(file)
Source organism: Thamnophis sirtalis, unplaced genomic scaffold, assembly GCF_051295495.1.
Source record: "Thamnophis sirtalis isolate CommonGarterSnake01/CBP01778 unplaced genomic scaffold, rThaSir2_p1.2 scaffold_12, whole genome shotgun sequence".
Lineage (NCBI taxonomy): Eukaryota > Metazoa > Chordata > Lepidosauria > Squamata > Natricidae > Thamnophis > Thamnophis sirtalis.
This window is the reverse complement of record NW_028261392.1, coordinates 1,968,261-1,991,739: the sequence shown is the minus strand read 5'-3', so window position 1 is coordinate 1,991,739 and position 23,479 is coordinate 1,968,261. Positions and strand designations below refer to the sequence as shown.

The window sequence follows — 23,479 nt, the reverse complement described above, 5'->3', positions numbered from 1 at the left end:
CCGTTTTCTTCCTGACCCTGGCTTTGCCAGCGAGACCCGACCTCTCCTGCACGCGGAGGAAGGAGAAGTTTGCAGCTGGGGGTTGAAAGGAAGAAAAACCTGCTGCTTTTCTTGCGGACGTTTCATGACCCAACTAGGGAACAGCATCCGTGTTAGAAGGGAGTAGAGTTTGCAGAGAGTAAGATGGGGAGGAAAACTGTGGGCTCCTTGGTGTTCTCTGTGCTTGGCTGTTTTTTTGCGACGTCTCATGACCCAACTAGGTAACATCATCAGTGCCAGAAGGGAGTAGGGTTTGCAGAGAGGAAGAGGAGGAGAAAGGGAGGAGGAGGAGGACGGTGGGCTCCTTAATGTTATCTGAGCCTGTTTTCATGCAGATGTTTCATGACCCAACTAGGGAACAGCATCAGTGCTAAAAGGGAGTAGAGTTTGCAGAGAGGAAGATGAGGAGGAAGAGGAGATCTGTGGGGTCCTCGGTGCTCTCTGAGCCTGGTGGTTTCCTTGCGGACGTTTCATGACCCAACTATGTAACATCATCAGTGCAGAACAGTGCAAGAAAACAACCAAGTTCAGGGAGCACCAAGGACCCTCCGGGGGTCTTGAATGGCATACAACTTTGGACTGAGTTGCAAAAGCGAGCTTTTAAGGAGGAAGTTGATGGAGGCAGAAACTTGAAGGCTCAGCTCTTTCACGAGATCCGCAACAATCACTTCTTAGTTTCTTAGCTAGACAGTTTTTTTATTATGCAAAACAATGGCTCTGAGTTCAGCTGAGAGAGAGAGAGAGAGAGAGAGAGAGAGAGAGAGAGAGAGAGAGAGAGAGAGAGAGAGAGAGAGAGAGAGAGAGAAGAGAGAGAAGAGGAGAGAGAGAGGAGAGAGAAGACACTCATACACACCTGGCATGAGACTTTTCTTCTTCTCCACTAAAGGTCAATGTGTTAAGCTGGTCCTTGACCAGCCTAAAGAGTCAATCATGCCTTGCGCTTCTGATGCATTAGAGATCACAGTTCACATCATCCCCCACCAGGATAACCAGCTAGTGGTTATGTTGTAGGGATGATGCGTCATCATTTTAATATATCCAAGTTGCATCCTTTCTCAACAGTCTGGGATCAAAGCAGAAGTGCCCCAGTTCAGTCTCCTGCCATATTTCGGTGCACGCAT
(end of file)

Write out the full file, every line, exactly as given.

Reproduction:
Source organism: Thamnophis sirtalis, unplaced genomic scaffold, assembly GCF_051295495.1.
Source record: "Thamnophis sirtalis isolate CommonGarterSnake01/CBP01778 unplaced genomic scaffold, rThaSir2_p1.2 scaffold_12, whole genome shotgun sequence".
Lineage (NCBI taxonomy): Eukaryota > Metazoa > Chordata > Lepidosauria > Squamata > Natricidae > Thamnophis > Thamnophis sirtalis.
This window is the reverse complement of record NW_028261392.1, coordinates 1,968,261-1,991,739: the sequence shown is the minus strand read 5'-3', so window position 1 is coordinate 1,991,739 and position 23,479 is coordinate 1,968,261. Positions and strand designations below refer to the sequence as shown.

The window sequence follows — 23,479 nt, the reverse complement described above, 5'->3', positions numbered from 1 at the left end:
CCGTTTTCTTCCTGACCCTGGCTTTGCCAGCGAGACCCGACCTCTCCTGCACGCGGAGGAAGGAGAAGTTTGCAGCTGGGGGTTGAAAGGAAGAAAAACCTGCTGCTTTTCTTGCGGACGTTTCATGACCCAACTAGGGAACAGCATCCGTGTTAGAAGGGAGTAGAGTTTGCAGAGAGTAAGATGGGGAGGAAAACTGTGGGCTCCTTGGTGTTCTCTGTGCTTGGCTGTTTTTTTGCGACGTCTCATGACCCAACTAGGTAACATCATCAGTGCCAGAAGGGAGTAGGGTTTGCAGAGAGGAAGAGGAGGAGAAAGGGAGGAGGAGGAGGACGGTGGGCTCCTTAATGTTATCTGAGCCTGTTTTCATGCAGATGTTTCATGACCCAACTAGGGAACAGCATCAGTGCTAAAAGGGAGTAGAGTTTGCAGAGAGGAAGATGAGGAGGAAGAGGAGATCTGTGGGGTCCTCGGTGCTCTCTGAGCCTGGTGGTTTCCTTGCGGACGTTTCATGACCCAACTATGTAACATCATCAGTGCAGAACAGTGCAAGAAAACAACCAAGTTCAGGGAGCACCAAGGACCCTCCGGGGGTCTTGAATGGCATACAACTTTGGACTGAGTTGCAAAAGCGAGCTTTTAAGGAGGAAGTTGATGGAGGCAGAAACTTGAAGGCTCAGCTCTTTCACGAGATCCGCAACAATCACTTCTTAGTTTCTTAGCTAGACAGTTTTTTTATTATGCAAAACAATGGCTCTGAGTTCAGCTGAGAGAGAGAGAGAGAGAGAGAGAGAGAGAGAGAGAGAGAGAGAGAGAGAGAGAGAGAGAGAGAGAGAGAGAGAGAAGAGAGAGAAGAGGAGAGAGAGAGGAGAGAGAAGACACTCATACACACCTGGCATGAGACTTTTCTTCTTCTCCACTAAAGGTCAATGTGTTAAGCTGGTCCTTGACCAGCCTAAAGAGTCAATCATGCCTTGCGCTTCTGATGCATTAGAGATCACAGTTCACATCATCCCCCACCAGGATAACCAGCTAGTGGTTATGTTGTAGGGATGATGCGTCATCATTTTAATATATCCAAGTTGCATCCTTTCTCAACAGTCTGGGATCAAAGCAGAAGTGCCCCAGTTCAGTCTCCTGCCATATTTCGGTGCACGCAT